If you’ve ever rolled or twisted your ankle awkwardly after a misstep, you’ve likely experienced joint pain from the ankle’s ligaments suddenly stretching. Ankle sprains occur when these ligaments become overstretched and torn.

Ankle sprains are very common injuries in the US, with over a million cases reported each year. They are some of the most common injuries people face when participating in various sports that require multifaceted movements. Because the ankle is such a complex and fragile joint, and a critical structure to the body’s mobility and support, many athletic sports and physical movements carry a higher risk of ankle injuries for athletes. Movements like running, jumping, and pivoting can lead to an ankle sprain if the athlete trips or falls.

Why Ankle Sprains Occur

Most people experience ankle sprains when their feet are inward or inverted, and when their feet are aimed downward at an angle, such as when balancing on toes or coming down from a jump.

Fortunately, most minor sprains will take anywhere from two to four weeks to heal. The bad news is that once you suffer from an ankle sprain once, you’re more likely to roll your ankle later and risk damaging it even more. If you’re an athlete, or just like to stay physically active, chances are you’re feeling pressured to get back to your activities quickly after an ankle sprain has healed. Unfortunately returning to an activity without rebuilding enough strength and support in the injured joint could lead to another, more severe injury, which may come with an even longer estimated recovery time.

Flexibility, strength, and balance are the keys to keeping your ankles healthy and injury free. Even though you’re more likely to injure your ankle again after an initial injury, there are some steps you can take to build up your resistance to future ankle sprains.

How to Prevent Ankle Sprains

1. Stretch

Once you’re able to move your ankle without pain, you’ll want to start stretching your Achilles tendon and calf muscles. These strong muscles are attached to your ankle and supply the ankle with power and force. Stretching plays a critical role in regaining your mobility, flexibility, and range of motion. It’s ideal to stretch at least once a day to prevent stiffness and improve your flexibility.

2. Strengthen

You want to start rebuilding the strength in your ankle joint and surrounding muscles once you’re able to stand without increased pain or swelling. The timing for starting a strengthening regimen for rehab typically varies by severity of the sprain, and you should talk to your doctor about when to start strengthening exercises before attempting to do them. Below is an ankle strengthening exercise you can do at home to improve your leg and calf strength and increase your ankle’s resistance to injury. All you need is a resistance band and a chair.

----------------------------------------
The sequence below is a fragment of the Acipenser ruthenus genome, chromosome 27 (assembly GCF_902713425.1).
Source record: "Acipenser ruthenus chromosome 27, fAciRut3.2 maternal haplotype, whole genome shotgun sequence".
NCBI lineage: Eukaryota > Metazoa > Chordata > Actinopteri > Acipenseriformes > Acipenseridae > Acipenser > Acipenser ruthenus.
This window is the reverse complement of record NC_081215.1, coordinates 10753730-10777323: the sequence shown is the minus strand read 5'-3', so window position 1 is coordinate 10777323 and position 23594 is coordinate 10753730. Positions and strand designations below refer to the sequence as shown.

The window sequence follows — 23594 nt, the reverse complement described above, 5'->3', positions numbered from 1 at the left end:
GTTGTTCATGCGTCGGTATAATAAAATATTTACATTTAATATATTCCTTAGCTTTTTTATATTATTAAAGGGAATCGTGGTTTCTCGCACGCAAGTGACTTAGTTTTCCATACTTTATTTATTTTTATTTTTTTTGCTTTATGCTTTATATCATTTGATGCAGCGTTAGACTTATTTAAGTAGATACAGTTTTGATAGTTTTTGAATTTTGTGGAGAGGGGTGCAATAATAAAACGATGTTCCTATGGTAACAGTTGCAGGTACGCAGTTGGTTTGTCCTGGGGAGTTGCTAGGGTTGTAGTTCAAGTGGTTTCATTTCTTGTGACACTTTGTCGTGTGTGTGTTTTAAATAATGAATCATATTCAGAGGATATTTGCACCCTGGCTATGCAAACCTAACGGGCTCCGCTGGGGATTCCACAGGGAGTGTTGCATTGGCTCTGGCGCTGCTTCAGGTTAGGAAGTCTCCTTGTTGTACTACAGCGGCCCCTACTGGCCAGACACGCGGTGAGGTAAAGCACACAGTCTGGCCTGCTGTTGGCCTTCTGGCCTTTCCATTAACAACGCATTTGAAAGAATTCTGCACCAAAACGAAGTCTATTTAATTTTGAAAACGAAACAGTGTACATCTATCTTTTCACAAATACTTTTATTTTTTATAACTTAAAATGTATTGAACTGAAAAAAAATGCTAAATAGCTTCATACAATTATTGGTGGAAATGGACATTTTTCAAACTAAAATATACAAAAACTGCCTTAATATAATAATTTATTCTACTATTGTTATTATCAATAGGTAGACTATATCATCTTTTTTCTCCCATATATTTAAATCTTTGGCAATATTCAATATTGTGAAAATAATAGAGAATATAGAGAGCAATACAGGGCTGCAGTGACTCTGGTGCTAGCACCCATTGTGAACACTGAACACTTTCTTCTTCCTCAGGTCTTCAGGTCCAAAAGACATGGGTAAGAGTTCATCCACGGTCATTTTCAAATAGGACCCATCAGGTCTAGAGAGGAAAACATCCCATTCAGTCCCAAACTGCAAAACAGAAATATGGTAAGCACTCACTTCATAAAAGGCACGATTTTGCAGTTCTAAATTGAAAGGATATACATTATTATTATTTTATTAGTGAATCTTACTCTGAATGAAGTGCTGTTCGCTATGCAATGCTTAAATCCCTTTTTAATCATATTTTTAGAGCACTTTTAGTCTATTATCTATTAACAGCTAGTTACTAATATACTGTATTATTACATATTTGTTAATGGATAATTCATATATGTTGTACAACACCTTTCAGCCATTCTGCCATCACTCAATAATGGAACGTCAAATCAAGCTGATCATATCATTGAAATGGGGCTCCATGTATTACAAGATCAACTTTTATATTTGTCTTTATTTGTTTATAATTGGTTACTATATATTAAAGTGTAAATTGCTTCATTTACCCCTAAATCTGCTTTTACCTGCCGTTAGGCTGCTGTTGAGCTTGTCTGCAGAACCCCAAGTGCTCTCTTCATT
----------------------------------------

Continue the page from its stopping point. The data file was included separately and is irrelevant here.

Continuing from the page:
Eccentric tibialis posterior with band:


– Sit down and cross your foot over the other thigh.
– Wrap a band around your elevated foot and step on the other end of the band with your other foot on the floor.
– Ensure there is a mild tension on the band when your foot is in neutral.
– With your hands, raise your foot up.
– Lower the foot back into the starting position slowly against the pull of the band.
– It’s very important to control the foot-lowering movement and make the movement slow and strong.
– Complete 2 sets of 10 repetitions.

*Disclaimer: Always consult with your doctor before starting any exercise program. If you experience any numbness, tingling or reproduction of your symptoms, please contact your doctor. Stop the exercise immediately if you experience any pain, tingling, or difficulties performing this exercise*

3. Balance

Good balance is crucial to keeping your ankles pain free. Even if your ankles have regained their strength and flexibility, you still risk another ankle injury if you’re not practicing your balancing skills. Improving your balance reduces your chances of falling and enhances your muscle memory to keep you upright and stable. One great way to touch up on your balance is through yoga. Yoga has many benefits, including a few excellent techniques for developing and correcting your balance. Many gyms around the country offer yoga classes, and joining a yoga class as part of a group exercise comes with its own set of health benefits. Yoga also provides some unique stretches to alleviate tightness and keep your body flexible.

Airrosti Enhances Ankle Sprain Recovery

Even though we do strive to help you recover as quickly as possible, your body still needs to take the time it needs to recover its strength and stability after an injury. It’s important to return to your activities gradually and prepare your body ahead of time by practicing the movements necessary for your job or sport. By progressively working yourself back up to your former ability, you can significantly reduce your risk of another ankle sprain down the road.

If an ankle sprain or lingering pain is keeping you on the sidelines and away from the activities you love, schedule an appointment with Airrosti today! Our expert providers will help rapidly speed up the recovery of your injury and are dedicated to getting you back on track to doing what you love, pain-free.

Read our Medical Disclaimer here.